703      c.  Using your favorite text editor, open the '''/root/SwitchingScripts/gec20_switch_to_wifi.py''' script. (Do not open the '''/root/SwitchingScripts/gec20_switch_to_wifi.sh''' script. This is simply a wrapper for the python script with the flows themselves.) In the python script, browse down to were you see the definition of '''flow1'''. Right before this definition are a few variables we need to check/set. They define the MAC addresses of the physical and tap interfaces. Recall that we need to rewrite these in our flows. Why is this so? Well, !WiFi and WiMAX have an association process. This process provides the AP/BS with the MAC address of the associated client. The AP/BS will filter incoming packets by associate MACs. If an ingress packet contains a source MAC that is not known to the AP/BS, it will be dropped. Thus, any packets we send from our tap interface need to have their source MAC addresses rewritten so that the AP or BS will recognize the source and thus accept the packets. Using the MAC of the WiMAX interface noted in prior steps, set the MAC address of the '''wifi_mac''' and '''wimax_mac''' to the MAC address of the WiMAX MAC. This might seem odd, but in order to simplify this tuturial and experiment, we have "spoofed" the actual MAC of the !WiFi interface to that of the WiMAX interface, thus making both interfaces appear to have the same MAC. You can see this for yourselves in the '''gec20_setup.sh''' script of the client. This allows the server to address the client with a single MAC.
     704      d. Next, save the !WiFi switching script and open '''/root/SwithingScripts/gec_20_switch_to_wimax.py'''. Repeat step 5b.
     705
     706   6. The configuration of the client is now complete. The next step is to configure the server node. For this tutorial the server has been configured for you. Not only does this save time, but it also allows multiple clients to share the same server node. The process is nearly identical to that of the client node. The difference is that you need to assign a different IP to the tap interface and provide the IP of the client instead of the the IP of the server. Another key difference is how the flows work. On the client, the flows inserted will switch packets to the interface the client wishes to use. As a simplification to this experiment and tutorial, the server's flows are configured to always listen and send packets out its !WiFi and WiMAX interfaces. In other words, no switching takes place on the server node. The flows that are inserted when the server is configured and run are the flows that will remain for the lifetime of the experiment.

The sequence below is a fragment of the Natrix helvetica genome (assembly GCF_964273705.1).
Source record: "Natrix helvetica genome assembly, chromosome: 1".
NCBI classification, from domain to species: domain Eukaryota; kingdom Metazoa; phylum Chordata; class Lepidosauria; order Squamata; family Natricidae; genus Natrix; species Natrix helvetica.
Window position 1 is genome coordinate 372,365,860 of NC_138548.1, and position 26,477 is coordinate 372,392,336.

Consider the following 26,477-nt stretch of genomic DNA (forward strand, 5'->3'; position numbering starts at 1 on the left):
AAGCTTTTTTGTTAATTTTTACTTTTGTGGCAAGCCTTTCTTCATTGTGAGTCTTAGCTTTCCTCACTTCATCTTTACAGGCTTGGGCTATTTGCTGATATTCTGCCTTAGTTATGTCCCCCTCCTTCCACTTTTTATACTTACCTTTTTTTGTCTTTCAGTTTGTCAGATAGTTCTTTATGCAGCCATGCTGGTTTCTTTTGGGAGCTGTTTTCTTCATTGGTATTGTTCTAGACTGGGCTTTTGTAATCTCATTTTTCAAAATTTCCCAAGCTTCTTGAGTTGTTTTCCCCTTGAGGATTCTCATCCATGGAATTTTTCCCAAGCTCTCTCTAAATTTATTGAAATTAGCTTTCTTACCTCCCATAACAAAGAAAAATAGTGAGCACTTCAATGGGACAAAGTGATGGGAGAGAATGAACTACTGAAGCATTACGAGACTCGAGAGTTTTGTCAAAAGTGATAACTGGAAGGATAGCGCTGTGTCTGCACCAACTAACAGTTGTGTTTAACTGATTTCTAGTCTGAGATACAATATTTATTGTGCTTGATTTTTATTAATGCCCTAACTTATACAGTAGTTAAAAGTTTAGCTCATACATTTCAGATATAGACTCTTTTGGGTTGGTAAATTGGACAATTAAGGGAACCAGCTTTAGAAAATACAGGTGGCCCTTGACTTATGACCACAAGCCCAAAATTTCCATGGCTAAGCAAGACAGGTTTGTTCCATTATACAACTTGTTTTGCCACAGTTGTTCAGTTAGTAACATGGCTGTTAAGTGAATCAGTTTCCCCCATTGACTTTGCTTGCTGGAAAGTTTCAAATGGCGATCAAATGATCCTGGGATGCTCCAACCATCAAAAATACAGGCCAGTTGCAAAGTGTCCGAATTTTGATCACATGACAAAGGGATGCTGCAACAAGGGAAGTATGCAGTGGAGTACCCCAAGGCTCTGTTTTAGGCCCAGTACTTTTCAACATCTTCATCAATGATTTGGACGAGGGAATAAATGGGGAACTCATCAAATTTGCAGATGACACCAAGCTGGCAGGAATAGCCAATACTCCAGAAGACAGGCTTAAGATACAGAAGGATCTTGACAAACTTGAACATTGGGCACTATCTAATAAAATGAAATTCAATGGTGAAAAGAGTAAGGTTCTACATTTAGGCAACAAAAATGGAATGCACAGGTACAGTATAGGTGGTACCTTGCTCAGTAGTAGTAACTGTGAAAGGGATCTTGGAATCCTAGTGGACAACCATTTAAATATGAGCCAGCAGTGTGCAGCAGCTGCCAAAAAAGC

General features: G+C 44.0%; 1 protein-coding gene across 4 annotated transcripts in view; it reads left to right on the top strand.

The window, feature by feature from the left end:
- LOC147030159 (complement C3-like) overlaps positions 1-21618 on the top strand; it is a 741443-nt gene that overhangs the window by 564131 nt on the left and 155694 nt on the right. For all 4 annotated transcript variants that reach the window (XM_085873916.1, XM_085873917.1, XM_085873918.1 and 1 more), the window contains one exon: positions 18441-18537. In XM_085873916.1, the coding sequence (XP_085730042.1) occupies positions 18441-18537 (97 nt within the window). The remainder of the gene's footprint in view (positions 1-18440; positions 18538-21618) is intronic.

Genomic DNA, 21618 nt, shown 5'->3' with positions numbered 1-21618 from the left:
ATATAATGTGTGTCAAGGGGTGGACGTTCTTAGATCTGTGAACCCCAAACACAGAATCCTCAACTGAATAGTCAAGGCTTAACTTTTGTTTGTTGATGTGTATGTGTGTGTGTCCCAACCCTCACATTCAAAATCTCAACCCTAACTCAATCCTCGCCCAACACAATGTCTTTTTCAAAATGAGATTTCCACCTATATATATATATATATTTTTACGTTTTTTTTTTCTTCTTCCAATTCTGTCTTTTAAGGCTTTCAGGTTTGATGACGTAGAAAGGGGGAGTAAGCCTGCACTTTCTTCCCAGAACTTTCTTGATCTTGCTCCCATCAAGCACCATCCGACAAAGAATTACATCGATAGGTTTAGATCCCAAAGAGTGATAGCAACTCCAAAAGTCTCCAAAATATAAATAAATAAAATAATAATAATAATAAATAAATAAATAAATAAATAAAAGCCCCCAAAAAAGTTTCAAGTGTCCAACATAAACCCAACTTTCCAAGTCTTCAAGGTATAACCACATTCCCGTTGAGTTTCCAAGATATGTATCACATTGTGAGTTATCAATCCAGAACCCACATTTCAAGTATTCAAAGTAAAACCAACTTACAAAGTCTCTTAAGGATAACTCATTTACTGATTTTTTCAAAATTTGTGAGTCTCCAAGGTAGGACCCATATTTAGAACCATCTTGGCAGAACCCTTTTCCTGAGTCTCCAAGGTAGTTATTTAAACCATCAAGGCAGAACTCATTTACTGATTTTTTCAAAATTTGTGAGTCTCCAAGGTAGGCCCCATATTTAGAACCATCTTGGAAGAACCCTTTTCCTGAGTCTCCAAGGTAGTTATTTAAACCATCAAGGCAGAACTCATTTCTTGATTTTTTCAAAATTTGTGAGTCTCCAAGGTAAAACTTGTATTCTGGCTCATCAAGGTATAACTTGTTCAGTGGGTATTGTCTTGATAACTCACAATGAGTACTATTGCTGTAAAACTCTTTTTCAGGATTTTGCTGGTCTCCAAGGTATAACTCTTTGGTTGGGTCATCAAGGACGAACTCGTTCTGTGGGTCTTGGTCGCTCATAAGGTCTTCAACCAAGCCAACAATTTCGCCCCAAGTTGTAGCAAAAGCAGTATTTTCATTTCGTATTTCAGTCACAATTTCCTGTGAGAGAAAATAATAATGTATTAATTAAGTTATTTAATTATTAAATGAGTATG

707
     708   7. Last but not least, after the server is configured, the AP needs to be configured and brought up. This has also been done for you since all client nodes will share a single AP. The steps to configuring the AP are mostly related to setting up '''hostapd'''. On the AP, there is a script '''/root/gec20_setup.sh'''. This script simply inserts the kernel module for the Atheros 5000 series card ('''modprobe ath5k''') and starts hostapd. All configuration parameters related to the !WiFi network (e.g. SSID, encryption, channel, etc) are located in the '''/root/hostapd.conf''' configuration file. '''hostapd''' will parse this file and read these parameters when it is executed. The AP is set by default to broadcast an open (unsecured) network on channel 11 and with SSID GENI_WiFi_AP. It is also configured by default in AP mode, not ad-hoc mode. No changes should be made to this configuration for this experiment.
    709709=== Warnings ===
    710710{{{